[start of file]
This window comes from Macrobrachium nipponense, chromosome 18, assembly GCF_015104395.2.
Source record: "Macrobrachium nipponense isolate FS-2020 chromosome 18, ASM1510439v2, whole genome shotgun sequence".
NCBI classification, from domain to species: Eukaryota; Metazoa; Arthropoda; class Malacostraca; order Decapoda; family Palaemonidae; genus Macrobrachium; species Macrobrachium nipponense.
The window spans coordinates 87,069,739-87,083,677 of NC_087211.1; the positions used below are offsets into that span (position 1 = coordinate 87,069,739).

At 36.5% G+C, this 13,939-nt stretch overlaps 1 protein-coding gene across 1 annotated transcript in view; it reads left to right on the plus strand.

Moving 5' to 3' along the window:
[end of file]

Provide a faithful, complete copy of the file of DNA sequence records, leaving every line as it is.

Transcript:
This window comes from Macrobrachium nipponense, chromosome 18, assembly GCF_015104395.2.
Source record: "Macrobrachium nipponense isolate FS-2020 chromosome 18, ASM1510439v2, whole genome shotgun sequence".
NCBI classification, from domain to species: Eukaryota; Metazoa; Arthropoda; class Malacostraca; order Decapoda; family Palaemonidae; genus Macrobrachium; species Macrobrachium nipponense.
The window spans coordinates 87,069,739-87,083,677 of NC_087211.1; the positions used below are offsets into that span (position 1 = coordinate 87,069,739).

At 36.5% G+C, this 13,939-nt stretch overlaps 1 protein-coding gene across 1 annotated transcript in view; it reads left to right on the plus strand.

Moving 5' to 3' along the window: